I can understand the people who dislike math. Most of the mathematics I had to study until the last year of high school or so was, frankly, for the most part just boring repetition of easily memorized rules. Euclidean geometry had some element of fun, but apart from it... well, there really
is nothing all that interesting in memorizing and executing algorithms.
I was actually quite interested in Cartesian geometry, mostly because I liked to dabble a little in computer programming and it is a fundamental tool for that, but yes, math was boring.
"Advanced" math is really quite different. You don't have rules to follow, or not that much: you have problems, and you have a lot of tricks that sometimes happen and sometimes don't, and you have to use a mixture of intuition and creativity in order to get to the solution.
Then there is nonclassical mathematical logic, of course, my own area of interest, in which things become just crazy. In this subject, you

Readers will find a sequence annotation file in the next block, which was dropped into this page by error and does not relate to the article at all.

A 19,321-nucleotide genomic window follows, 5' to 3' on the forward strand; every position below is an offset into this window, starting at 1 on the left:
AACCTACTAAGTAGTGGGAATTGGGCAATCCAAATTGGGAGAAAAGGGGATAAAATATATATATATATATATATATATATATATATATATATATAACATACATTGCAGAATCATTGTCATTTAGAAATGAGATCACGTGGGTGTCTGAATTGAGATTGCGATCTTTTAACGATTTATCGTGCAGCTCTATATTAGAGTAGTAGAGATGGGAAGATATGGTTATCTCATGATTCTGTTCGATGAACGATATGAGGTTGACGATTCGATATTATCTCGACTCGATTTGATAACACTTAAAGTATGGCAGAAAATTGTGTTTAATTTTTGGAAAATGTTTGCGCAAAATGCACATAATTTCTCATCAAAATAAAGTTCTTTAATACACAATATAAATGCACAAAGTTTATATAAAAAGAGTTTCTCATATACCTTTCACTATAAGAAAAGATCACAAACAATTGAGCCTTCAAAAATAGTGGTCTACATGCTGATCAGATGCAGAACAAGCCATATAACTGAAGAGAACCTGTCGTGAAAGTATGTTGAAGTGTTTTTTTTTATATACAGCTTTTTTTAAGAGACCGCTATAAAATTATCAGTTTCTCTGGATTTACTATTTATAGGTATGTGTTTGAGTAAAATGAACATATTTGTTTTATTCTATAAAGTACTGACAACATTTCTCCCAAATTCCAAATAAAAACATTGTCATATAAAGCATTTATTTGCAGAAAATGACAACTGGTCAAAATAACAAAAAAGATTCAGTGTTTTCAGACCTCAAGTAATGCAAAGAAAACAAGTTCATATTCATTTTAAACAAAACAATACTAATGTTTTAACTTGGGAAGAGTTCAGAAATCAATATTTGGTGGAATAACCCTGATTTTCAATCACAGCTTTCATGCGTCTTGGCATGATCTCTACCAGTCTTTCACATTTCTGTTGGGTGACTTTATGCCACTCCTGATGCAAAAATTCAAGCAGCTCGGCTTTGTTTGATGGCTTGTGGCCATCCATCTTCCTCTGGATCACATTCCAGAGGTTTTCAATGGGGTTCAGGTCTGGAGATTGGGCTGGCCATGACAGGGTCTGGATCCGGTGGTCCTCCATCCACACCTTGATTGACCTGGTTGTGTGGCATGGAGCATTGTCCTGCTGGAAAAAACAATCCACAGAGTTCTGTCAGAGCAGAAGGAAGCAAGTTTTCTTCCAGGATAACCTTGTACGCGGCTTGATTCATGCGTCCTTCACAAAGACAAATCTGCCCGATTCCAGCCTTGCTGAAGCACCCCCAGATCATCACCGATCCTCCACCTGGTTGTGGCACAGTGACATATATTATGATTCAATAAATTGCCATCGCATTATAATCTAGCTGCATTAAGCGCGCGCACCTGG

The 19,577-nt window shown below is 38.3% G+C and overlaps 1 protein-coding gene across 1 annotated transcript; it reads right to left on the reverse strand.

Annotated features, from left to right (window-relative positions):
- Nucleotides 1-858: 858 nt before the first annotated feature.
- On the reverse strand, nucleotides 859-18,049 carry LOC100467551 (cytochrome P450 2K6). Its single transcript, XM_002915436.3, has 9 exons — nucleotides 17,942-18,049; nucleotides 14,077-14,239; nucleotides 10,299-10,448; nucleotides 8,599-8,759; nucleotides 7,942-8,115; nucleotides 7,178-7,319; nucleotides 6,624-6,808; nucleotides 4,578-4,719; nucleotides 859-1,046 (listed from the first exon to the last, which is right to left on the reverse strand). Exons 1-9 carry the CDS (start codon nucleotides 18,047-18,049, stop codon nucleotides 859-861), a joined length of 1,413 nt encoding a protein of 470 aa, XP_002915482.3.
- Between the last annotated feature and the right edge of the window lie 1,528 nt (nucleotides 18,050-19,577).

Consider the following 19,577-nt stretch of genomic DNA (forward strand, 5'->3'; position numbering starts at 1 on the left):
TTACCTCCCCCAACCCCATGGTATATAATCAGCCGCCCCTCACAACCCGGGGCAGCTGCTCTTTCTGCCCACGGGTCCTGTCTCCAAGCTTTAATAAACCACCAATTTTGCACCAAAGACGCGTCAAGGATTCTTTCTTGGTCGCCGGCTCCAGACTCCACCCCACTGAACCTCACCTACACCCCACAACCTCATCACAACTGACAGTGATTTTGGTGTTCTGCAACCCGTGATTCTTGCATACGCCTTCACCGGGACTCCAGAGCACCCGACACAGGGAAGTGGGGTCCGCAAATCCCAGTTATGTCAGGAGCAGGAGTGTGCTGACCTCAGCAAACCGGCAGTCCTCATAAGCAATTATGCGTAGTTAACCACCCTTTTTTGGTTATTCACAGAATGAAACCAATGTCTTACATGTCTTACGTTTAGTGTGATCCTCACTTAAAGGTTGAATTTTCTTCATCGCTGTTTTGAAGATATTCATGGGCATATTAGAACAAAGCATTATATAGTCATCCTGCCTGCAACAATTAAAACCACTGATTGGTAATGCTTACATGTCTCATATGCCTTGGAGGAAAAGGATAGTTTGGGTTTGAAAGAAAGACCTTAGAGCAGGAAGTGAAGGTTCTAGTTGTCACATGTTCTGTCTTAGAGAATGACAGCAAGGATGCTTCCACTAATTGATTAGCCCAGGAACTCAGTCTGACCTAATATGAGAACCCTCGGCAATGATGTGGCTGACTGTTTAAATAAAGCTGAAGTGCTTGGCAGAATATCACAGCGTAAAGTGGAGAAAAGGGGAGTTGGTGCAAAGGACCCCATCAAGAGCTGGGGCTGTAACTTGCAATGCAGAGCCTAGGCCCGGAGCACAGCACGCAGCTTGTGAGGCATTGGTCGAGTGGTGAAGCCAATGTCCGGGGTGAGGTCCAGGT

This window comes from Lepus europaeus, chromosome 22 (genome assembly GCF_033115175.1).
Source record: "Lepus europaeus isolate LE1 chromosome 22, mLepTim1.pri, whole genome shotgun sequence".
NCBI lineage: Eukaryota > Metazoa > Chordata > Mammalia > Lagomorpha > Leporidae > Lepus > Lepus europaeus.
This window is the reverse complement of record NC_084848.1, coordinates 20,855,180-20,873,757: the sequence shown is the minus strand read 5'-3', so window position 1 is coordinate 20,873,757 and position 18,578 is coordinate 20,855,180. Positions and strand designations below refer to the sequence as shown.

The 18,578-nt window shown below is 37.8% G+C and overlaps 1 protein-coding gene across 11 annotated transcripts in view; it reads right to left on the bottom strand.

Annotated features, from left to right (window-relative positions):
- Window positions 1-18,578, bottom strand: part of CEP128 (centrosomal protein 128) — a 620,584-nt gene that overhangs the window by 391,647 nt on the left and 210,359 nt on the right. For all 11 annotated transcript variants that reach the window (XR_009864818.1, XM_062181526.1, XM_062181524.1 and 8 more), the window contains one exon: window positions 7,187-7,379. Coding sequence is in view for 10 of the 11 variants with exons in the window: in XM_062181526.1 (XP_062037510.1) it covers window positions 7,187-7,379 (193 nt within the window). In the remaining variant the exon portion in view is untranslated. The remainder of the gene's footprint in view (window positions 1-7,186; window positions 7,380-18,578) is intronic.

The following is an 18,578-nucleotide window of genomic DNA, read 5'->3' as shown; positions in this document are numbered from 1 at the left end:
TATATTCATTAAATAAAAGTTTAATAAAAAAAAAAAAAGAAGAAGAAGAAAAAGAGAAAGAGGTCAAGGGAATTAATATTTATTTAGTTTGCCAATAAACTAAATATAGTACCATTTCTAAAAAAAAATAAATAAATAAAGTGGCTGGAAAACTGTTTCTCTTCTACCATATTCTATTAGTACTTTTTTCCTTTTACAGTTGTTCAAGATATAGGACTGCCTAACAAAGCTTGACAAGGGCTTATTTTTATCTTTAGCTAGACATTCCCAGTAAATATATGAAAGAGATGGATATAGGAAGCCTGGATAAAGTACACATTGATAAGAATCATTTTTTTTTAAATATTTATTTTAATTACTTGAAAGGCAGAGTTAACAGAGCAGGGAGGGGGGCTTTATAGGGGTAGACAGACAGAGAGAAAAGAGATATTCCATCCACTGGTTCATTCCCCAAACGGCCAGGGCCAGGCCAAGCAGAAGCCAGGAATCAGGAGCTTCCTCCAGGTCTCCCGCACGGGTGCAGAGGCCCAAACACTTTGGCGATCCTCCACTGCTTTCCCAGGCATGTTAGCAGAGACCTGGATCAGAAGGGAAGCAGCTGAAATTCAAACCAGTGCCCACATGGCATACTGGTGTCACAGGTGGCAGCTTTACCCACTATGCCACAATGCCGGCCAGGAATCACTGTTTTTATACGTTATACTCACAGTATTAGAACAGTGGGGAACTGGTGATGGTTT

make the rules. You have to be consistent about it, of course*
, and certain rulesets lead to more interesting consequences than others; but really, the main problem here is to define new formalisms and see how they compare with one another — you know, if expressions can be translated from Logic A to Logic B preserving the meaning, this sort of stuff.
Where most mathematicians work with complex constructions deriving from chains of definitions, we tinker with the basic toolbox, messing with it just to see what happens
It is really, really awesome. Do you want non-commutative conjunction? You have them. Do you want infinitely many truth values? You have them too. Do you want infinitely long formulas? Knock yourself out! Do you want to deny the principle of non-contradiction? Eh, join the ranks of all the logics that do that, and see how yours compares to them.
Really, the sky is the limit there. Except when you say that it isn't.
And then there is Abstract Logic
and Abstract Model Theory
, which takes all of this one step further and looks at families
of nonstandard logics from outside and tries to characterize their properties. Funny stuff, really.
edited 6th Jun '11 8:25:14 PM by Carciofus